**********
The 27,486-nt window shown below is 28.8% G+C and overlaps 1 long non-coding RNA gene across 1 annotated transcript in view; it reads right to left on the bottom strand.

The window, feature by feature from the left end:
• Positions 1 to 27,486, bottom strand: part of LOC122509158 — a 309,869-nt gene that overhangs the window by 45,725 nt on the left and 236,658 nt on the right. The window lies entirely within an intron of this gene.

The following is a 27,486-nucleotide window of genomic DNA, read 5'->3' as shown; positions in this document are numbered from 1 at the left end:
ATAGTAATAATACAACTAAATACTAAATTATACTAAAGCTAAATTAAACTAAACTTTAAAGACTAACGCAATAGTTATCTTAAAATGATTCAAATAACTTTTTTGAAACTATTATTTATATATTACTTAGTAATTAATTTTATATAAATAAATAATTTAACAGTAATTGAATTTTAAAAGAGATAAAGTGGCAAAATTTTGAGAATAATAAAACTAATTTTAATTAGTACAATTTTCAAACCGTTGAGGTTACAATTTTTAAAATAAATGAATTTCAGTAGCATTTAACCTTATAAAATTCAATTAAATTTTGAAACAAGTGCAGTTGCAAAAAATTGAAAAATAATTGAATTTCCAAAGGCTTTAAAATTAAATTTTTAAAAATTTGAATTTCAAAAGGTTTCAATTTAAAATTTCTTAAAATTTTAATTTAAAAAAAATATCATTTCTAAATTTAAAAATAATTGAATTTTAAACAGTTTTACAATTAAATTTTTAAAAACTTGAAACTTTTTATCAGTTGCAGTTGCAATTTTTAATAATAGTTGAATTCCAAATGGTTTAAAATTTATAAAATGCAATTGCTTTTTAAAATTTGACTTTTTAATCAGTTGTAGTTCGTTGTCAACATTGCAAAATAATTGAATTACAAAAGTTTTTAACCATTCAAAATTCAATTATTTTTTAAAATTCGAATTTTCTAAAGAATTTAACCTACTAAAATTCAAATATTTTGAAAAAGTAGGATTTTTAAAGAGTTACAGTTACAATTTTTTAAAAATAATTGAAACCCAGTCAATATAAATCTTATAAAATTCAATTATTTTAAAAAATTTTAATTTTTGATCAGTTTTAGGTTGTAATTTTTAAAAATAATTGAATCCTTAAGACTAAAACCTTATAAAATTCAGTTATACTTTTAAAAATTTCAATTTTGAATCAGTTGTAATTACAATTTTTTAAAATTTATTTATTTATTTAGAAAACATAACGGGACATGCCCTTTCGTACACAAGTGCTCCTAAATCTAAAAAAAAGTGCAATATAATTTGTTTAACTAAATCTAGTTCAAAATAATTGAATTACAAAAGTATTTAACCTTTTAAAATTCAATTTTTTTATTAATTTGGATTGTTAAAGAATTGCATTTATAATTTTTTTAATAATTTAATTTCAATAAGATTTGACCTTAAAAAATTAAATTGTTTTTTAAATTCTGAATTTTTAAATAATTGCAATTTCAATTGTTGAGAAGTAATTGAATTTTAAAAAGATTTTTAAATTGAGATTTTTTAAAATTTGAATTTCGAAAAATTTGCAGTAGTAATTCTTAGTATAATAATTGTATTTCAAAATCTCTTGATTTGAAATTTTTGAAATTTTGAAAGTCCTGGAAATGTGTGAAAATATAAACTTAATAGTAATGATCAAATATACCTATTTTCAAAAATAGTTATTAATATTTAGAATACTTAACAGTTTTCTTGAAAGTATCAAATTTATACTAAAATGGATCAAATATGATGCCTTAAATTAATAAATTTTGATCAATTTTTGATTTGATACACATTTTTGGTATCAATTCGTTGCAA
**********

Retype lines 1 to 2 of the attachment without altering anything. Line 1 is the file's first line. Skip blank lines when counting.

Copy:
The 27,486-nt window shown below is 28.8% G+C and overlaps 1 long non-coding RNA gene across 1 annotated transcript in view; it reads right to left on the bottom strand.

The window, feature by feature from the left end: